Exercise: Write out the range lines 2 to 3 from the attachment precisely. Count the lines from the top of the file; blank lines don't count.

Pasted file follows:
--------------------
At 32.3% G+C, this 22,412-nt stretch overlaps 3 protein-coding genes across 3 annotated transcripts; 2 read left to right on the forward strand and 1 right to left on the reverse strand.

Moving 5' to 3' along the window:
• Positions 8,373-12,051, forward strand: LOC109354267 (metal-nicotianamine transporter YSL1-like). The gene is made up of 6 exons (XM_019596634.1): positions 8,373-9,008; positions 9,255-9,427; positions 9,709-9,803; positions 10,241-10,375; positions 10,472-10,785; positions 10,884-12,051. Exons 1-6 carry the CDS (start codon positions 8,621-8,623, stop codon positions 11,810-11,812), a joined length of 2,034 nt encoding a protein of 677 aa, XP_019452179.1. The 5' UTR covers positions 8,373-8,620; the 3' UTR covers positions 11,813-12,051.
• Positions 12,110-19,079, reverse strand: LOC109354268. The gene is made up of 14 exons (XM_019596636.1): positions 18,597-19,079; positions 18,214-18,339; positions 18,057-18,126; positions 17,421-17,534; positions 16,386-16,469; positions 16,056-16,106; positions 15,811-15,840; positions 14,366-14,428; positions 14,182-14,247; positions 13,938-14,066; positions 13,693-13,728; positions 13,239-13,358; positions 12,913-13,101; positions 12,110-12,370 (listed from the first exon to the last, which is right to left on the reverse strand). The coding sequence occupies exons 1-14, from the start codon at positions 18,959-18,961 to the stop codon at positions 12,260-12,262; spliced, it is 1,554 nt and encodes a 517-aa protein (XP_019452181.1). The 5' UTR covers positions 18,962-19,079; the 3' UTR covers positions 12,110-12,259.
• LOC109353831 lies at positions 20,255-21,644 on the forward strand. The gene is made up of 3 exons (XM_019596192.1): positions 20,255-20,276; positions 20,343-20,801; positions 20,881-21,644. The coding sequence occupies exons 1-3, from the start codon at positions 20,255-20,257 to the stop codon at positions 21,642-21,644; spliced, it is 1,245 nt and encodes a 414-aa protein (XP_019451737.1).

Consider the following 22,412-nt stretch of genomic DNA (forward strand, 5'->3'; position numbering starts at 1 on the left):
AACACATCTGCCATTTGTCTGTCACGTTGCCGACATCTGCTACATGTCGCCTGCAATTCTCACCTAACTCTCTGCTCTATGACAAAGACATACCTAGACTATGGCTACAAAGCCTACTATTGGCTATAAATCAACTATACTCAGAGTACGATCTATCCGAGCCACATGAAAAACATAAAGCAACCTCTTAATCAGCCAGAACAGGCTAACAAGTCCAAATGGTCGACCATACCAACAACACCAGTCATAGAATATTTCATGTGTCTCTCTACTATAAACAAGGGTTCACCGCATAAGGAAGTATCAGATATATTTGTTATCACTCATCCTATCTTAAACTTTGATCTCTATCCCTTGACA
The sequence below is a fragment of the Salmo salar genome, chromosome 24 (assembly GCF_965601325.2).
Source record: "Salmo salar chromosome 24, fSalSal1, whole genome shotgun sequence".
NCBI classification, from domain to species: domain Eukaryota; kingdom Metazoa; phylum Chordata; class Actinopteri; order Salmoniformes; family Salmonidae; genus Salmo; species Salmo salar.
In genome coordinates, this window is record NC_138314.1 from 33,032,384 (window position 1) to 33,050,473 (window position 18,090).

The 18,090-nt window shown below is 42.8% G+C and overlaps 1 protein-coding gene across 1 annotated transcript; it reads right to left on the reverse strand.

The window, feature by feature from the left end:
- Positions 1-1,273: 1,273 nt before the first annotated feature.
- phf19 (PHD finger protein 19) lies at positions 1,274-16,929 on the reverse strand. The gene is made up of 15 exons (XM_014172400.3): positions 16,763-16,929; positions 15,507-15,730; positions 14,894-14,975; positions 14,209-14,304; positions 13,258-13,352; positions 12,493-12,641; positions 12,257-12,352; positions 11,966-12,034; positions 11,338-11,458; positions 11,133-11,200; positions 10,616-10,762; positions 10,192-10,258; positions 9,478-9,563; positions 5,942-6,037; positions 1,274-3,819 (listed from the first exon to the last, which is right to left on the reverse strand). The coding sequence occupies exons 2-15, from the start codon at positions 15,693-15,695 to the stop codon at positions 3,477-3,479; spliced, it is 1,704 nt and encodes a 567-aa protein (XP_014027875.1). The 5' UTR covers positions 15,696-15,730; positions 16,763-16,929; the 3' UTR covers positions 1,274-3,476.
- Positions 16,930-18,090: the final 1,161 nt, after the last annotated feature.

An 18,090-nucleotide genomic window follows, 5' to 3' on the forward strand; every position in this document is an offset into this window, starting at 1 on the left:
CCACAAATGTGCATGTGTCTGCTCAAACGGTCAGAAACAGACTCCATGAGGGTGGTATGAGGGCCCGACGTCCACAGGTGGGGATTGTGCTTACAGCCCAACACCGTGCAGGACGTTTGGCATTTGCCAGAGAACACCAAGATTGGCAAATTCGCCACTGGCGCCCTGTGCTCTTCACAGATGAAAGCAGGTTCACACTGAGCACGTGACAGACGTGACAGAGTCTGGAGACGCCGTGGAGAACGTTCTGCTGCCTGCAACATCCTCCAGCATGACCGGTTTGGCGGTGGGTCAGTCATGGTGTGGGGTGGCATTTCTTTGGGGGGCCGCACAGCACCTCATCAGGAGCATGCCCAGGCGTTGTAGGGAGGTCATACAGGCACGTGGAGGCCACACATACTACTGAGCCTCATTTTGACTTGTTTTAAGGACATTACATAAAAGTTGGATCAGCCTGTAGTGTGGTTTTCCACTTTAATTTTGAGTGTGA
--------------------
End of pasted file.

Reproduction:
Moving 5' to 3' along the window:
• Positions 8,373-12,051, forward strand: LOC109354267 (metal-nicotianamine transporter YSL1-like). The gene is made up of 6 exons (XM_019596634.1): positions 8,373-9,008; positions 9,255-9,427; positions 9,709-9,803; positions 10,241-10,375; positions 10,472-10,785; positions 10,884-12,051. Exons 1-6 carry the CDS (start codon positions 8,621-8,623, stop codon positions 11,810-11,812), a joined length of 2,034 nt encoding a protein of 677 aa, XP_019452179.1. The 5' UTR covers positions 8,373-8,620; the 3' UTR covers positions 11,813-12,051.